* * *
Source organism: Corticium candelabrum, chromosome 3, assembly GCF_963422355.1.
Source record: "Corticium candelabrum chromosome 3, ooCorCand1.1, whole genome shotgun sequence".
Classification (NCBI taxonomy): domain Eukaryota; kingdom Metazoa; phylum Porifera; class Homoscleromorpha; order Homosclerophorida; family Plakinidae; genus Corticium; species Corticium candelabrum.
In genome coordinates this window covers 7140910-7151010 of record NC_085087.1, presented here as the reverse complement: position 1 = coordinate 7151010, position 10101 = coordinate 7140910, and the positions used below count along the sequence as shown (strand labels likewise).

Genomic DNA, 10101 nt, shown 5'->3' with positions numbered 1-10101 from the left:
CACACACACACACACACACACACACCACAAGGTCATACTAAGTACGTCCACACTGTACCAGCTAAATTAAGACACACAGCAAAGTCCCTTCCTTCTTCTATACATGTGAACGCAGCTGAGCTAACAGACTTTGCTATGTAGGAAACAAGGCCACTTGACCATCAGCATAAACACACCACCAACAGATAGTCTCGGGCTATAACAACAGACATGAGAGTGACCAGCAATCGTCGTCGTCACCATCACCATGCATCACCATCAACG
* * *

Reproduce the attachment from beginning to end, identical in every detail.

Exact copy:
Source organism: Corticium candelabrum, chromosome 3, assembly GCF_963422355.1.
Source record: "Corticium candelabrum chromosome 3, ooCorCand1.1, whole genome shotgun sequence".
Classification (NCBI taxonomy): domain Eukaryota; kingdom Metazoa; phylum Porifera; class Homoscleromorpha; order Homosclerophorida; family Plakinidae; genus Corticium; species Corticium candelabrum.
In genome coordinates this window covers 7140910-7151010 of record NC_085087.1, presented here as the reverse complement: position 1 = coordinate 7151010, position 10101 = coordinate 7140910, and the positions used below count along the sequence as shown (strand labels likewise).

Genomic DNA, 10101 nt, shown 5'->3' with positions numbered 1-10101 from the left:
CACACACACACACACACACACACACCACAAGGTCATACTAAGTACGTCCACACTGTACCAGCTAAATTAAGACACACAGCAAAGTCCCTTCCTTCTTCTATACATGTGAACGCAGCTGAGCTAACAGACTTTGCTATGTAGGAAACAAGGCCACTTGACCATCAGCATAAACACACCACCAACAGATAGTCTCGGGCTATAACAACAGACATGAGAGTGACCAGCAATCGTCGTCGTCACCATCACCATGCATCACCATCAACG